After a protracted legal battle, the Southern California Institute of Architecture lost its bid Tuesday to buy the historic Santa Fe freight depot that houses the cutting-edge school.
Los Angeles County Superior Court Judge Helen I. Bendix rejected SCI-Arc’s contention that it had an agreement to buy the nearly century-old concrete building that it leases for classrooms and offices.
Bendix’s ruling clears the way for developer Richard Meruelo to buy the building and the 2.5-acre property on Santa Fe Avenue just west of the Los Angeles River.
Meruelo, who has a binding agreement with the property’s owner, intends to move ahead with planning for the site and eight adjoining acres that he already owns. Meruelo said he wanted to build a project that would be “urban, dense and bold” at the eastern gateway to downtown Los Angeles.
SCI-Arc has a long-term lease on the 1907 depot, and the school wants to work with Meruelo on plans for the site.
“We will be part of that discussion. We have a lease. We ain’t going anywhere,” said Eric Owen Moss, director of the architecture school. “We like where we are.”
Meruelo said he was not wedded to his previous proposal to construct two 40-story residential towers on parking lots next to the architecture school.
“I frankly would like to set that aside and come back to a drawing board and start with a new canvas,” he said. “We just want to come up with something that can be worldwide recognized, that can take the school to the next level.”
Meruelo said he had no preconceptions about whether the project would be a high-rise or not. “I’ll let the experts design something,” he said.
The judge’s decision was a big win for the developer, who has seen his profile in Los Angeles rise in recent months after becoming the largest individual contributor in the mayor’s race.
Meruelo spent $193,311 on an independent campaign to persuade Republicans to elect Democrat Antonio Villaraigosa as mayor. Meruelo, his wife and other family members contributed an additional $27,000 directly to Villaraigosa.
A Cuban American who divides his time between Los Angeles and Miami, Meruelo said the election of Villaraigosa, a Latino, as mayor of the nation’s second-largest city was a source of pride. Meruelo and his family are among the largest owners of downtown Los Angeles real estate.
His aggressive pursuit of properties in the city has drawn increasing attention.
He sparked criticism in April after he bought 23 acres near the Los Angeles River in Glassell Park that the Los Angeles Unified School District and area residents had hoped would be the site of a new high school.
But it was Meruelo’s clash with SCI-Arc over its home that first generated controversy and led to the expensive court battle.
On Tuesday, Moss sought to put the best face on the courtroom defeat, noting that the school’s move to the site five years ago had helped transform the area.
“SCI-Arc came downtown to do something. We came downtown to participate in the remaking of the city,” Moss said.
With $1.5 million in financial assistance from former Mayor Richard Riordan’s administration, SCI-Arc was encouraged to move from the Marina del Rey area to a part of downtown plagued by homelessness. The school’s presence and a budding arts community have slowly revitalized the area at the foot of a graceful bridge that spans the Los Angeles River.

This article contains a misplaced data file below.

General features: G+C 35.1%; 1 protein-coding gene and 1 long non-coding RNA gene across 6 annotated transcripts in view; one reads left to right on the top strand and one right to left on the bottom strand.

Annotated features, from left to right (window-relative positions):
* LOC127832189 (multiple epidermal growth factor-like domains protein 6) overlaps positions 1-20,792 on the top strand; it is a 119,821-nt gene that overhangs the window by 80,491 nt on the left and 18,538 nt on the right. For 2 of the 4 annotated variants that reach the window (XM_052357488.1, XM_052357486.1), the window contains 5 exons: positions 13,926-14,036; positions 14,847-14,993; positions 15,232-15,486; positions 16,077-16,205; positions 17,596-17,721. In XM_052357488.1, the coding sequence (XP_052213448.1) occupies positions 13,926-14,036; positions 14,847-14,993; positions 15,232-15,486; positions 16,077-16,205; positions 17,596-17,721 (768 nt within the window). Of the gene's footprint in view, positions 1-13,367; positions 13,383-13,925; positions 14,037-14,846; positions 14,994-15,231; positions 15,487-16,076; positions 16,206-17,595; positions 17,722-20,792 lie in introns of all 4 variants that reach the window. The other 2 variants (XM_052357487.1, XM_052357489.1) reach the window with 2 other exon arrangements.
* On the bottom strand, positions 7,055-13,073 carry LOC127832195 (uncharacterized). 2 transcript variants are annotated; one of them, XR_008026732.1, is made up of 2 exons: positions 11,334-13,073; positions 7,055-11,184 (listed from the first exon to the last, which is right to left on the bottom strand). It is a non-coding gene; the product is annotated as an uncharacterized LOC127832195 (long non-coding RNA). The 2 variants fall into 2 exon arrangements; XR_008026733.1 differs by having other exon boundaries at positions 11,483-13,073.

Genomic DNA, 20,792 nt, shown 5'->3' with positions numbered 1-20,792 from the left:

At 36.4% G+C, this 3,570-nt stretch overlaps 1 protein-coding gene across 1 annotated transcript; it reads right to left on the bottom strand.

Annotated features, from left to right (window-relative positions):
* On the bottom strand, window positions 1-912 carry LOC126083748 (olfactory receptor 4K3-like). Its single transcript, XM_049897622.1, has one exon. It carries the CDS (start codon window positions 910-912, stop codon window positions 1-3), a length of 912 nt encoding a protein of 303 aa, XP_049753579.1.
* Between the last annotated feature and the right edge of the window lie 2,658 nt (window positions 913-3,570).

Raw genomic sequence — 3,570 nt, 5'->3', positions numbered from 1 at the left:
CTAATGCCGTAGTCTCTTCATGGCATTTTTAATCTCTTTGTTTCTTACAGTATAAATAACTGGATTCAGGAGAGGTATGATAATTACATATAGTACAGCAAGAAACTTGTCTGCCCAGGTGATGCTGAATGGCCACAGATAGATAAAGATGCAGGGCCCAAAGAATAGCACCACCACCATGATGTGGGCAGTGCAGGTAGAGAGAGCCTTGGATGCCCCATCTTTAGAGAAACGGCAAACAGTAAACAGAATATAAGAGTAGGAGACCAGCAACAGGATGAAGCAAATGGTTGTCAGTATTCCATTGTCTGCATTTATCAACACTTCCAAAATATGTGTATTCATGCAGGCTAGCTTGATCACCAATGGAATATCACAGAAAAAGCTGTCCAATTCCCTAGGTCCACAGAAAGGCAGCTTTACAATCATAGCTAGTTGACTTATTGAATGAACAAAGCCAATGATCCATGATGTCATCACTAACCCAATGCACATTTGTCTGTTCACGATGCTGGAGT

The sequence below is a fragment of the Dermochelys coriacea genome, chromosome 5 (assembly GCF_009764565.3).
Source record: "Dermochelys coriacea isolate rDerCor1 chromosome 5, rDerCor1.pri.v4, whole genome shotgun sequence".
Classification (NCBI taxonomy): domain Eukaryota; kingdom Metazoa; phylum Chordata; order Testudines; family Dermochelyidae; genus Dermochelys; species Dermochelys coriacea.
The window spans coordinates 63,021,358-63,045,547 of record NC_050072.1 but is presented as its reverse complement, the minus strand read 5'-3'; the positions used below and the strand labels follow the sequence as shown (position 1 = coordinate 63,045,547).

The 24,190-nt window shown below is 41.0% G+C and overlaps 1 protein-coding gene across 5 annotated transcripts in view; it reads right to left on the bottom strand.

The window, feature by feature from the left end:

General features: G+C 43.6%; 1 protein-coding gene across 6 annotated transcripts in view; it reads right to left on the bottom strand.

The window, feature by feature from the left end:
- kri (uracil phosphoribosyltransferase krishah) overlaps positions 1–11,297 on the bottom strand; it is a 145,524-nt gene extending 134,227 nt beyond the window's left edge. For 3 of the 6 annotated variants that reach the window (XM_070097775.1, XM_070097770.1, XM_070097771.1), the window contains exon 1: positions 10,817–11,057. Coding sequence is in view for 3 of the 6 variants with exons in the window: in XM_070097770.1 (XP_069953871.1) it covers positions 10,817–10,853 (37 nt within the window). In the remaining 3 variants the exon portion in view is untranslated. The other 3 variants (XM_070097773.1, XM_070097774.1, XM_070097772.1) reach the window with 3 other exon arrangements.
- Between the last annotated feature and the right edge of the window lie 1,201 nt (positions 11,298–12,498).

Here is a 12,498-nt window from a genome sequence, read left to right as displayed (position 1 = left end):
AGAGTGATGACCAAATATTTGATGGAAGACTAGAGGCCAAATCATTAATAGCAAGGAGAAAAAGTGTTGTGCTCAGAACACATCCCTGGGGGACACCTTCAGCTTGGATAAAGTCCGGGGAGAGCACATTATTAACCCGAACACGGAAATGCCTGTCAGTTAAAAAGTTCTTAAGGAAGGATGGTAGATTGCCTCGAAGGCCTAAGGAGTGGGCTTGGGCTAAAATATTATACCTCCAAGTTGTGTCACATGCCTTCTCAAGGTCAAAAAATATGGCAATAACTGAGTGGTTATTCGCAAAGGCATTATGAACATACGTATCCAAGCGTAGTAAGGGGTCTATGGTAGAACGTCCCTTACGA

SCI-Arc, which offers graduate and undergraduate classes, has 450 students, 80 faculty members and 20 staff members.
Moss said he looked forward to taking part in discussions about the property next to the quarter-mile long freight depot.
Councilwoman Jan Perry said she was disappointed by the court decision but expressed confidence that the architecture school would remain at the site in her district.
“I want downtown to be their classroom,” she said, adding that SCI-Arc had provided a “cutting-edge dynamic” to the area and calling it “a really major source of ideas, vision, creativity.”
Perry said she was keenly interested in the density, height and use of the property owned by Meruelo and his partners.
At the end of a 50-minute decision that she read from the bench, Bendix ruled that SCI-Arc had never entered into a binding agreement to buy the depot property from owner Dynamic Builders Inc.
Rejecting SCI-Arc’s arguments, the judge said a May 2004 proposal to buy the property negotiated by Dynamic officials and Ian Robertson, chairman of the school’s board, was more “a deal-points document than a contract.”
Bendix ruled that SCI-Arc had never paid a $500,000 deposit and hadn’t held a required board meeting to approve the transaction. “I did this with a very heavy heart,” she said. “This was difficult to do.”
After the decision was read, Robertson said he was still digesting the verdict and was uncertain whether the school would appeal. He offered a blunt assessment of the outcome.
“When I signed the agreement with Dynamic, I certainly thought we had purchased the building,” he said. “She did not agree with our analysis of the documents or the events.”